This comprehensive A-Z of the new frontier of finance won’t just help you understand crowdfunding, it will help you attract it, writes Dr Liz Mellon
It was Chris Buckingham who helped me understand. Until I met him at a London conference in May 2015, crowdfunding was, for me, just another buzzword. After listening to him speak, I immediately grasped both its meaning – and its power. So will anyone who reads his book, Crowdfunding Intelligence.
So who borrows from a crowd, rather than from a bank? It depends. For some, it’s about believing in the crowd as a greater source of innovation than a bank manager. For others, it’s about the democratization of capital and equal access to funding for ideas, wherever they come from and without the judgement and bureaucracy that a bank imposes. Others more are outside the banking system for some reason (poverty, former bankruptcy, dislike of the system) and turn to the crowd as the only viable means of raising capital.
Buckingham’s book is the A-Z explaining this world. Crowdfunding can support commercial ventures or social enterprises. As Buckingham explains, there are five different routes to funding: donation, reward, equity, interest or mixed. The author lays out examples of project finance paths to social enterprises walk the reader through each one and explains the advantages and disadvantages of each, including on future attempts to raise further money.
For example, should you choose the equity path to raise funds, if you give away too great a percentage of the equity to investors at the stage of the initial offer, you may later find yourself prevented from gaining venture capital funding to scale up, because there will be insufficient equity left to attract funding. Equally, if you decide instead to adopt the interest model, you will need to register as a lender – and so on. Buckingham’s book really helps to prepare the unwary.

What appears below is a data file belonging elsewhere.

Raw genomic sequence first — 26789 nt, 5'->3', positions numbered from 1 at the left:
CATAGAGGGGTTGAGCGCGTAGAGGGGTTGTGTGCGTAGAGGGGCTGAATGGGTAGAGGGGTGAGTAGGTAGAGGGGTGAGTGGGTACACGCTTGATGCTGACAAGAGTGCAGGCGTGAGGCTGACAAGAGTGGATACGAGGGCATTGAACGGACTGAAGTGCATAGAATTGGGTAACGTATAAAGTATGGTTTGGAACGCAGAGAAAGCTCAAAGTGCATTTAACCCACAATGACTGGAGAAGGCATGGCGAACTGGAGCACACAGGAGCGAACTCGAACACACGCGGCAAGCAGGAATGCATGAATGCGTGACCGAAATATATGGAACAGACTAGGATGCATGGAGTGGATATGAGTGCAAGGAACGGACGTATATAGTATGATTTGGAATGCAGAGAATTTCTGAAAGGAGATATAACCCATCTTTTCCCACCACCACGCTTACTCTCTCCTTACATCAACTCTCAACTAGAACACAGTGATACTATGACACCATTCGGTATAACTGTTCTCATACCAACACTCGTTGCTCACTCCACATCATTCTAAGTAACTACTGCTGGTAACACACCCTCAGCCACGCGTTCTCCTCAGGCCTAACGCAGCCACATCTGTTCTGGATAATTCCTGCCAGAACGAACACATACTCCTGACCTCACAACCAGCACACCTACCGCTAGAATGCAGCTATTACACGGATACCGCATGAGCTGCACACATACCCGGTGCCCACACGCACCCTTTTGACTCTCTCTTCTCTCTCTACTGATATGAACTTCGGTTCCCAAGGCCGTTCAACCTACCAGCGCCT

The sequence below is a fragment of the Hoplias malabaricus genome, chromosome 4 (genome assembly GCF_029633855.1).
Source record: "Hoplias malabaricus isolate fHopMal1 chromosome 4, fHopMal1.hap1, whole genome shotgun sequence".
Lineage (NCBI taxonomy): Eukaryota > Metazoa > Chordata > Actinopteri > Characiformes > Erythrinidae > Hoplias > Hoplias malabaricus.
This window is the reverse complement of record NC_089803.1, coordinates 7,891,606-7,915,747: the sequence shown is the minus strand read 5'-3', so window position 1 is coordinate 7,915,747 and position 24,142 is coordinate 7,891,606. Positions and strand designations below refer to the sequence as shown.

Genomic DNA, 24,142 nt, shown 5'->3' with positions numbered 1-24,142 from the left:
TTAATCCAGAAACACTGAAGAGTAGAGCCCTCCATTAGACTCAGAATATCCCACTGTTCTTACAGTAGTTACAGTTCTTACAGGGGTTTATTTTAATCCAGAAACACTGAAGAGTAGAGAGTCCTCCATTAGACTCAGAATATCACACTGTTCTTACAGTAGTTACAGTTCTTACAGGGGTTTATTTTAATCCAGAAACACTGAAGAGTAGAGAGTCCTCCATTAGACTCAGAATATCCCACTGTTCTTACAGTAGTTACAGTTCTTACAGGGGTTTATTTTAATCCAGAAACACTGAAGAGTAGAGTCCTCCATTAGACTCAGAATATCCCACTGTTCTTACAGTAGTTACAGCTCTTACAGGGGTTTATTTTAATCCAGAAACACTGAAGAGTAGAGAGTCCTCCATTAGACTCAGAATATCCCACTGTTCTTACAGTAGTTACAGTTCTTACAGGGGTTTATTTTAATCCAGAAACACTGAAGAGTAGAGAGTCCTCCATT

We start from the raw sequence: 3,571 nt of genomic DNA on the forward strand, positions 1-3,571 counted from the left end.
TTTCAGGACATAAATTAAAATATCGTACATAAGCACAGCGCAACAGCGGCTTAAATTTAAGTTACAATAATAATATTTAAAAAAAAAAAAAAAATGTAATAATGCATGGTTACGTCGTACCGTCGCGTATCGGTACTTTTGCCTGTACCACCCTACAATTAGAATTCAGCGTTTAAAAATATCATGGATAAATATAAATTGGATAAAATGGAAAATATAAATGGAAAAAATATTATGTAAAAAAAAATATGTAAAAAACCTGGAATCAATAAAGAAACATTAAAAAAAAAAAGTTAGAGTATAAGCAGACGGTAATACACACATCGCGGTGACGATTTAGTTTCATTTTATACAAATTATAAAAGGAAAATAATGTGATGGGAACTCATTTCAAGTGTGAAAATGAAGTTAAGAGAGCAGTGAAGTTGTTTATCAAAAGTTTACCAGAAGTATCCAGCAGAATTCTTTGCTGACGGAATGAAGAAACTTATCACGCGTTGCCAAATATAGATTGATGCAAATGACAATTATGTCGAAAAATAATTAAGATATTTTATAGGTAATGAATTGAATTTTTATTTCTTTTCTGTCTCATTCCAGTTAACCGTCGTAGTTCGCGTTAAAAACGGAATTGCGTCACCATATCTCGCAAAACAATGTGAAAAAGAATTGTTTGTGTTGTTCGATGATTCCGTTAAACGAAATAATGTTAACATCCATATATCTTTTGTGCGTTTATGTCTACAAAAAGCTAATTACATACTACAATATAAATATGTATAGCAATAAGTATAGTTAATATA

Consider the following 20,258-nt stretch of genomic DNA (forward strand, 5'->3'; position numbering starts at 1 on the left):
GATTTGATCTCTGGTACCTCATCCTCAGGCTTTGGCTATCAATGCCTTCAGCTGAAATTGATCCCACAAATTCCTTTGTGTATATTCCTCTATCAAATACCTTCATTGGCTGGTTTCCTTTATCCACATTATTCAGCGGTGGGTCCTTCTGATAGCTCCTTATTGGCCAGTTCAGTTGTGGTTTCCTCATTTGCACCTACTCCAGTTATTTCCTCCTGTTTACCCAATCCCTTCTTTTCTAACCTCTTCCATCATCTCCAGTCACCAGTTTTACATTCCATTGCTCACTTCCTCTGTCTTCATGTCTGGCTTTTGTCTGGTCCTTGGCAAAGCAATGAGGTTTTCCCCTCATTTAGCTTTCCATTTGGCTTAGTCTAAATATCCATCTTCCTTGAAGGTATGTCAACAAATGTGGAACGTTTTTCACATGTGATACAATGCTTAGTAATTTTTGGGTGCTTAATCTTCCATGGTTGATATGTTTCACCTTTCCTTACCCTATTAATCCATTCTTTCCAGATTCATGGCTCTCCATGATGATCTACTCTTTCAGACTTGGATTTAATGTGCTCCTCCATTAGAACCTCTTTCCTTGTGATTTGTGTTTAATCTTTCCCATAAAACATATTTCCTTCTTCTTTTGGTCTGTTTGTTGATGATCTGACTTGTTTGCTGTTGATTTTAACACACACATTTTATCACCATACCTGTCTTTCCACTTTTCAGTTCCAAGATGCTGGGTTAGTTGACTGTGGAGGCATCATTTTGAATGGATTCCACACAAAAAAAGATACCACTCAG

Given that many fundraisers believe in the power, and the good intent, of the crowd, he is careful to explore the dark side of crowdfunding. For example, suppose you share your idea with the crowd to get further input and advice and someone steals your idea and launches it instead? At what point is it prudent to share your business model?
And how do you avoid getting into a muddle over tax, because crowdfunding money is not free? Buckingham looks at nine different ways to campaign for funds depending on how much you can persuade the crowd to trust you and how clearly you can communicate your message.
The book goes right down to how to write a campaign, citing research on the best words and phrases to use to garner a positive reaction. If you go to a bank you get money. If you crowdfund you get advice, feedback, a way of gauging demand and engaging potential customers ahead of launching your product or service, as well as money. Buckingham’s book gives the reader the best advice on successful crowdfunding while avoiding the downsides.